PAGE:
• governance of the outsourcing process for a critical or important function or activity taking into account the different stages of the outsourcing cycle, in particular (i) the pre-contractual stage (monitoring conditions, due diligence of the service provider and performance of a risk assessment), (ii) the contractual stage (content of the outsourcing agreement), (iii) the post-contractual stage (outsourcing monitoring System and exit strategy);
  • clarification of the NBB’s expectations with regard to intra-group outsourcing;
  • strengthening of the requirements for outsourcing of critical or important functions or activities to countries outside the European Economic Area, such as the United Kingdom after the entry into force of Brexit;
  • the specification of the outsourcing monitoring tasks assigned to the compliance and internal audit functions. The Bank now expects files for the notification of critical or important outsourcings to include an opinion of the persons responsible for the compliance function certifying compliance with the governance requirements pertaining to outsourcing. 
  • clarification of the Bank's expectations for documentation and reporting. A template for notifying the Bank of a critical or important outsourcing has been added as Annex 4 to the Overarching Governance Circular and Annex 5 now comprises the standard opinion to be filled in by the person responsible for the compliance function.[4]

Regulated entities must comply with the new recommendations for outsourcing as of 1 January 2021.


4. Reinforcement of the rules on remuneration

In line with EIOPA’s Opinion of 7 April 2020 to ensure a better convergence between supervisors with regard to the supervision of remuneration rules[5], the NBB has amended its expectation with regard to remunerations.

It reinforces the rules on remuneration for so-called “Identified Staff” receiving a significant variable remuneration, i.e. persons who receive a variable remuneration exceeding 50.000 EUR and representing more than a third of their total annual remuneration. 

In particular, Chapter 8 of the Overarching Governance Circular contains new supplementary rules related to:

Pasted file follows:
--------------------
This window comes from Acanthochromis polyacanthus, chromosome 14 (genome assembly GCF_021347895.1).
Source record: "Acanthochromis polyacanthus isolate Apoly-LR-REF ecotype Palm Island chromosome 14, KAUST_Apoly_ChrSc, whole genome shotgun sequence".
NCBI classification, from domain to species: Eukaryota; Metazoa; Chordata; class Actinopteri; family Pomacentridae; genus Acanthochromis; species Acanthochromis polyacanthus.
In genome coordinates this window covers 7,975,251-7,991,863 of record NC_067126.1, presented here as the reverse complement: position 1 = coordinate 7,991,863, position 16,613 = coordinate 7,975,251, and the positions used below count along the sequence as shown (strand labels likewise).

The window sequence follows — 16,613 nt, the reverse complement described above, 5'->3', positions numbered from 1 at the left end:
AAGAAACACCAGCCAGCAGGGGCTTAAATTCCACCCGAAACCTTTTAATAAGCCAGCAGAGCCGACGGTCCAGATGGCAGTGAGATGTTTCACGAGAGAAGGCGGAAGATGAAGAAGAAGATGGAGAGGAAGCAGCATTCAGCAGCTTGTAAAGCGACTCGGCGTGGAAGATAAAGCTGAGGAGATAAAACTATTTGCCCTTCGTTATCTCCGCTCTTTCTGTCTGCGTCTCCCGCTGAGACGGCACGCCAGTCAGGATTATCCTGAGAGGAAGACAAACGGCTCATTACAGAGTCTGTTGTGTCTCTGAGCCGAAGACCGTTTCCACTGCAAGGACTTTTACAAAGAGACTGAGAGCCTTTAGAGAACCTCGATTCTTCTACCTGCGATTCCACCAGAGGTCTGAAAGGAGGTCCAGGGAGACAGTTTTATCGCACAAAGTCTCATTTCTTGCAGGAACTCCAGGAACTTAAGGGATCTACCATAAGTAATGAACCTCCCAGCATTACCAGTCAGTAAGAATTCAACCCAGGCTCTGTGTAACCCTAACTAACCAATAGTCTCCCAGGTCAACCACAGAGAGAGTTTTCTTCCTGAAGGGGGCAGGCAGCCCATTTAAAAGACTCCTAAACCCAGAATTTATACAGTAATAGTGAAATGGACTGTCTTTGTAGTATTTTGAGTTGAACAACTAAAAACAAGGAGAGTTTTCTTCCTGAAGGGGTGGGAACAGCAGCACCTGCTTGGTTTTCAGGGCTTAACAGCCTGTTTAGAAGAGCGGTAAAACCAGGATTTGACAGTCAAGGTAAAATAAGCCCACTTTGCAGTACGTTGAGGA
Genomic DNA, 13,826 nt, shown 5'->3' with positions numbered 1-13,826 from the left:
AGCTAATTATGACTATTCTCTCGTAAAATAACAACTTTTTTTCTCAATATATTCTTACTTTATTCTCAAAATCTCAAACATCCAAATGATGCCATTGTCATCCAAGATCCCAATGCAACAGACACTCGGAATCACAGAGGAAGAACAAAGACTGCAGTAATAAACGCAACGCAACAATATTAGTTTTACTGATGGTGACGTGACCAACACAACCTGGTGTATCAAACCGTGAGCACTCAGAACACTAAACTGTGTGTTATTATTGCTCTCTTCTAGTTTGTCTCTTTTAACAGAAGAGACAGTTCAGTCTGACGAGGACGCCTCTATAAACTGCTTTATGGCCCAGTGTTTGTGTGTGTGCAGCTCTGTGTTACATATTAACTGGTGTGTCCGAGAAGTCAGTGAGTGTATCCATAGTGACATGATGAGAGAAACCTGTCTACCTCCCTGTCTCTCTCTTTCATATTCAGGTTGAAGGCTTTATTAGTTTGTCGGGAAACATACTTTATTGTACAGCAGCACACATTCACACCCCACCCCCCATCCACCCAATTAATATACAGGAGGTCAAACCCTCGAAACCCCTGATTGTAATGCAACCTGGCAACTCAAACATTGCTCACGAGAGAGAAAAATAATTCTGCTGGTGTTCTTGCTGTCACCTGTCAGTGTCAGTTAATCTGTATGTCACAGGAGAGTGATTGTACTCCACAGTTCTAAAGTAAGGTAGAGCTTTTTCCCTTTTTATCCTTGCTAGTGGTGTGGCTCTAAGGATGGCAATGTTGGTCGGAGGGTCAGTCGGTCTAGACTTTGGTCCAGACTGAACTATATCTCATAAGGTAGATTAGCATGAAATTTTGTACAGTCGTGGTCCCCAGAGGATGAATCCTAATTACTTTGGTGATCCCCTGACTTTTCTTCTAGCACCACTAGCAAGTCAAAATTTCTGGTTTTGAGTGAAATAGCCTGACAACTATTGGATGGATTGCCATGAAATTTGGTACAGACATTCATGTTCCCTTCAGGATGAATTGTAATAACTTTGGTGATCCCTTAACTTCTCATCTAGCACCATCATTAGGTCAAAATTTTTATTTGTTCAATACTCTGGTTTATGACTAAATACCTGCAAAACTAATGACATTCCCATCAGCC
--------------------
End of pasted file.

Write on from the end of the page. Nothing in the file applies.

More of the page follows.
• reference ratio for the balance between fixed and variable remuneration;
  • interpretation of the notion of “Deferral of a substantial portion of the variable remuneration”;
  • the use of financial and non-financial parameters for the assessment of the individual performance of Identified Staff;
  • clear descriptions in the remuneration policy regarding the use of downward adjustments and termination payments
  • limited amendments to the template for reporting figures (Annex 3 of the Overarching Governance Circular”.

The new recommendations on remuneration apply for the variable remunerations paid in 2021 for 2020. Regulated entities must first use the amended template for reporting figures for the reporting to be submitted in April 2021.


[5] This Opinion is available here

5. Strengthening of the rules on IT infrastructure

Chapter 10 of the Overarching Governance Circular, setting out requirements for IT infrastructure, is revised as follows:

  • additions of an explicit reference to cyber security in Section 10.1. "IT security", and 
  • extension of the scope of Communication NBB_2015_32 on continuity to all significant companies.

Furthermore, the NBB refers explicitly to the new Circular NBB_2020_18¬ on cloud outsourcing[6], published on the same day as the Overarching Governance Circular and implementing EIOPA’s guidelines of 6 February 2020.


[6] This communication is available here.

6. First recommendations on sustainable finance

The Overarching Governance Circular contains new recommendations with regard to sustainable finance, in line with EIOPA’s current work with regard to Environmental, Social and Governance (“ESG”) factors. 

In particular, the Overarching Governance Circular now provides for recommendation with regard to the management structure (training), the independent control functions (risk management), financial management and remuneration.

7. Principle of proportionality

Throughout the Overarching Governance Circular, the NBB provides for exemptions and derogations for “less significant” insurance or reinsurance undertakings, being undertakings qualified as such by the NBB based on the nature, scope and complexity of their risks and activities.